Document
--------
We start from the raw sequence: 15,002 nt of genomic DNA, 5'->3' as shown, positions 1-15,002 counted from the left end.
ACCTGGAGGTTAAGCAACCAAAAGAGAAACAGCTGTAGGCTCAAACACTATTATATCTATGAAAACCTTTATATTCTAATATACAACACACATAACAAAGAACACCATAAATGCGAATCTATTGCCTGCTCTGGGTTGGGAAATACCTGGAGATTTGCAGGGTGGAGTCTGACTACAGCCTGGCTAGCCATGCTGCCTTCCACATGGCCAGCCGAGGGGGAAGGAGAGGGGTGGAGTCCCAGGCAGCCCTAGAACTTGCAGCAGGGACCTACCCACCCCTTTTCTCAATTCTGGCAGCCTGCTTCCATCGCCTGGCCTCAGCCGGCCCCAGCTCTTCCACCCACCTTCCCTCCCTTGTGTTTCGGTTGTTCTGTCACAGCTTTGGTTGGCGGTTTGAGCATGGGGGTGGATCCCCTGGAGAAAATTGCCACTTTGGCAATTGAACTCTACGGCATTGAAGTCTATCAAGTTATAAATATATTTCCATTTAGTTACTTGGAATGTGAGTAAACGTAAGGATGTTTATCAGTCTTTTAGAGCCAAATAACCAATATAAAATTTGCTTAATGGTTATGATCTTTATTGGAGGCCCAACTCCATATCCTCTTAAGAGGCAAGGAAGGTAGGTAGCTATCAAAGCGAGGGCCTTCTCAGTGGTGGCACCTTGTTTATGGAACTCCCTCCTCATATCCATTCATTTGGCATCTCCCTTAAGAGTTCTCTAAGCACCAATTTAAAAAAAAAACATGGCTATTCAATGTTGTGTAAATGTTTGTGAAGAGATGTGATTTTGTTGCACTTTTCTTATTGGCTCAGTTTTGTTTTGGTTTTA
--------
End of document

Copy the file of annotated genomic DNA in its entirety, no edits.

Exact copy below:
We start from the raw sequence: 15,002 nt of genomic DNA, 5'->3' as shown, positions 1-15,002 counted from the left end.
ACCTGGAGGTTAAGCAACCAAAAGAGAAACAGCTGTAGGCTCAAACACTATTATATCTATGAAAACCTTTATATTCTAATATACAACACACATAACAAAGAACACCATAAATGCGAATCTATTGCCTGCTCTGGGTTGGGAAATACCTGGAGATTTGCAGGGTGGAGTCTGACTACAGCCTGGCTAGCCATGCTGCCTTCCACATGGCCAGCCGAGGGGGAAGGAGAGGGGTGGAGTCCCAGGCAGCCCTAGAACTTGCAGCAGGGACCTACCCACCCCTTTTCTCAATTCTGGCAGCCTGCTTCCATCGCCTGGCCTCAGCCGGCCCCAGCTCTTCCACCCACCTTCCCTCCCTTGTGTTTCGGTTGTTCTGTCACAGCTTTGGTTGGCGGTTTGAGCATGGGGGTGGATCCCCTGGAGAAAATTGCCACTTTGGCAATTGAACTCTACGGCATTGAAGTCTATCAAGTTATAAATATATTTCCATTTAGTTACTTGGAATGTGAGTAAACGTAAGGATGTTTATCAGTCTTTTAGAGCCAAATAACCAATATAAAATTTGCTTAATGGTTATGATCTTTATTGGAGGCCCAACTCCATATCCTCTTAAGAGGCAAGGAAGGTAGGTAGCTATCAAAGCGAGGGCCTTCTCAGTGGTGGCACCTTGTTTATGGAACTCCCTCCTCATATCCATTCATTTGGCATCTCCCTTAAGAGTTCTCTAAGCACCAATTTAAAAAAAAAACATGGCTATTCAATGTTGTGTAAATGTTTGTGAAGAGATGTGATTTTGTTGCACTTTTCTTATTGGCTCAGTTTTGTTTTGGTTTTA